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Moorhead, Hawley, DGF school districts' gains not enough

Earlier this summer, area school districts from Moorhead to Dilworth-Glyndon-Felton to Hawley got word that their math and reading state assessment scores, already comfortably above state averages, rose slightly this year.

But school officials had a narrow window to celebrate.

Weeks later, all three districts and several others in the area found out they had not met annual progress requirements under the federal No Child Left Behind law.

Modest test gains didn't keep pace with rising requirements as states strive to meet the law's goal of 100 percent proficiency by 2014. Progress targets for groups such as special education students and racial minorities, in particular, tripped up most area districts.

The state Education Department released Adequate Yearly Progress data this week.

"It's disappointing," said Moorhead Superintendent Lynne Kovash of the district's failure to make AYP. "I just don't want to see all the work we've done and the progress we've made erased by AYP results."

Across the state, the number of districts making AYP fell dramatically. For the first time, Minnesota districts that failed to meet progress targets outnumbered those that did, 241 to 169. The results lent new urgency to concerns that schools will start failing to meet the law's requirements en masse as 2014 approaches.

There were some area success stories in 2008 AYP results. Lake Park-Audubon and Breckenridge - two districts that didn't make AYP last year because of their special education students' test performance - made the list of compliant districts this year. In Moorhead, the Red River Area Learning Center, where more than 70 percent of students qualify for free or reduced-price lunch, made AYP, one of few state alternative schools that did.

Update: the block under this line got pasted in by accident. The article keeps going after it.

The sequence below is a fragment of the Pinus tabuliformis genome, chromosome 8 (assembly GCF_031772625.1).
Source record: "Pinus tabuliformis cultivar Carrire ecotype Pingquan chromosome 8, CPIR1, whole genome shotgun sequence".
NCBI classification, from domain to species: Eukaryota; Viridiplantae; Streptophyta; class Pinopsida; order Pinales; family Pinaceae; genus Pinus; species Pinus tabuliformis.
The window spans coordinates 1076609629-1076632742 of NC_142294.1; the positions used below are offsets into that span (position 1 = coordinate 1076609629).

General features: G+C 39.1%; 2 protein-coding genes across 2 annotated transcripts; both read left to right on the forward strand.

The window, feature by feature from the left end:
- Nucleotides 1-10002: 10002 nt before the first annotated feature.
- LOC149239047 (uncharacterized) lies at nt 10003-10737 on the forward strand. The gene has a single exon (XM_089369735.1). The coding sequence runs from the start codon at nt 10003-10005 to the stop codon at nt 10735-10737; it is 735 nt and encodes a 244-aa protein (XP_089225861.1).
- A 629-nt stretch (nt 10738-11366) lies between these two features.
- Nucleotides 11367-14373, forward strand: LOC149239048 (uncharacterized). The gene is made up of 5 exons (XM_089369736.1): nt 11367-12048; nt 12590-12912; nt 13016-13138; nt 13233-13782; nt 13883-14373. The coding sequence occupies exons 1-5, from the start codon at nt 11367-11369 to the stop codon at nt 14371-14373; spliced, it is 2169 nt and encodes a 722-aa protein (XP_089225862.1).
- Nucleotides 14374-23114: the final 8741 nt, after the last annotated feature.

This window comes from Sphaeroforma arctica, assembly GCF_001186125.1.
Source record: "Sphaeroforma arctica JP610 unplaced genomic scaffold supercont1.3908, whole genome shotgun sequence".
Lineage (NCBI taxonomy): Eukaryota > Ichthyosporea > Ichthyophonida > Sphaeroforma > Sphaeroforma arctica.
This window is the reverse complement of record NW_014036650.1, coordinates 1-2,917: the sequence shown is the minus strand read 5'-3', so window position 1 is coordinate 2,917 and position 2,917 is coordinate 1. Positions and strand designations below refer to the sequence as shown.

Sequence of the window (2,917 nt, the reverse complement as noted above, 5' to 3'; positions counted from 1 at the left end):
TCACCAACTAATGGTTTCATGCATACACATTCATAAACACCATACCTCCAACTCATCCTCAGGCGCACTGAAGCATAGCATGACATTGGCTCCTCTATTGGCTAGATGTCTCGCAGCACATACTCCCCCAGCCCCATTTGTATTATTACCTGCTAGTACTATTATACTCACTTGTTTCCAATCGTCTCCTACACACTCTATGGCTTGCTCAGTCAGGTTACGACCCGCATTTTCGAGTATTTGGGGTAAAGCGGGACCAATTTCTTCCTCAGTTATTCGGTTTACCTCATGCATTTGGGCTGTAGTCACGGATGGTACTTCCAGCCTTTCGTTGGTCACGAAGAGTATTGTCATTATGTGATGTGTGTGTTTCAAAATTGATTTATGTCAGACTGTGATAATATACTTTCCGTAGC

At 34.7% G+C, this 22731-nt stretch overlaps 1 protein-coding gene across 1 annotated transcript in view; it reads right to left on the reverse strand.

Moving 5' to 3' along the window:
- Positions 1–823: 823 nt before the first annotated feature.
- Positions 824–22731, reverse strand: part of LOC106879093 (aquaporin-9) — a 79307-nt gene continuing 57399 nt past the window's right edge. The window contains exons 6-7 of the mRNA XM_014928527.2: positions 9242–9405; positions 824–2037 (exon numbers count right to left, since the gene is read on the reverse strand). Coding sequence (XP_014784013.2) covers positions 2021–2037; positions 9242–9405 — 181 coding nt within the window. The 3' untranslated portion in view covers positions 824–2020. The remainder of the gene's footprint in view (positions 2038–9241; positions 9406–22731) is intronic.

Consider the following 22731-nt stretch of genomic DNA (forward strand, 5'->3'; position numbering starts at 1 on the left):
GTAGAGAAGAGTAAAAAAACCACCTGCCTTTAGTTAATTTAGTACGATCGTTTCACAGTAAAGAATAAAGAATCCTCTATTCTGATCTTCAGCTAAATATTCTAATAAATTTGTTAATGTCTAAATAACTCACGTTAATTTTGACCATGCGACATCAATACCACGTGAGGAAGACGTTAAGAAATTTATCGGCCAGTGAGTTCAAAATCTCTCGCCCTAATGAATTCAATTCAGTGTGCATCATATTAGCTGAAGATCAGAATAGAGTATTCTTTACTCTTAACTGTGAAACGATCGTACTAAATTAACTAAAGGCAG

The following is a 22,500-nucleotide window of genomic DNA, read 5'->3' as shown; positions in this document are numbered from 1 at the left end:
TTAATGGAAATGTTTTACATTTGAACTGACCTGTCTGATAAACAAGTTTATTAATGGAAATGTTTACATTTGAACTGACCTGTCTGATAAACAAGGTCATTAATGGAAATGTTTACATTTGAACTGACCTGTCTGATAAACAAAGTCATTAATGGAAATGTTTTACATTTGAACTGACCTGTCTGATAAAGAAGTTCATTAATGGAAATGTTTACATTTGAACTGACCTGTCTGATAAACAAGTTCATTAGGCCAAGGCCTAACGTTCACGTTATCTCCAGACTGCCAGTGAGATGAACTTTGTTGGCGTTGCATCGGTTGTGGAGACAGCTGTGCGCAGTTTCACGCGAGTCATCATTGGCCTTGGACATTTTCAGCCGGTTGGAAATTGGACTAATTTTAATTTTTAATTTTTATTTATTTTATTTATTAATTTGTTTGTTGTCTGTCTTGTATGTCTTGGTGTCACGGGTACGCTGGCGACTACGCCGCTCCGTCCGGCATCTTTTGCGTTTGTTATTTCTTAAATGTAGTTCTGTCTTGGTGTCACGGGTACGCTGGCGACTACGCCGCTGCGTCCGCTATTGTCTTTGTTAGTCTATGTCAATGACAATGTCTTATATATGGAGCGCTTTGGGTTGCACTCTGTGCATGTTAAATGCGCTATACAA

But districts such as Moorhead and Hawley, which made AYP last year, fell short of state improvement requirements. In Moorhead, American Indian, special education and limited English proficiency students didn't meet reading requirements; American Indian and limited English proficiency students also fell short in math.

Schools and districts can only make AYP if each of eight subgroups represented by 40 or more students meets standards.

Because Moorhead's Robert Asp and Ellen Hopkins elementary schools haven't made AYP for two consecutive years, the district needs to provide transportation to its Reinertsen Elementary for students whose parents wish to transfer. Sanctions districts can face if they consistently miss AYP targets include offering free tutoring.

Hawley Superintendent Phil Jensen said the district missed its special education math target by a hair: "It was probably a matter of one incorrect question by one student." Hawley tests 28 students with disabilities in high school math.

D-G-F, which failed to meet AYP in special education each year since No Child Left Behind went into effect, succeeded in hitting targets for that group. But this time its Hispanic students, 8 percent of the student body, fell short in reading and math.

To Mary Cecconni of the state's Parents United advocacy group, the law, which aims to close the achievement gaps that plague minority students, can backfire: "How long is it before we start pointing fingers at these groups, and how long before we start trying to push them out of our schools?"

Parents United, long critical of No Child Left Behind, has also faulted the law for comparing, say, today's third-graders to last year's instead of measuring students' growth over time.

And, Cecconi said, the growing list of does-not-make-AYP districts suggests that the goal of universal proficiency by 2014, though laudable, is elusive: "With the existing system, 100 percent of districts won't be making AYP by 2014."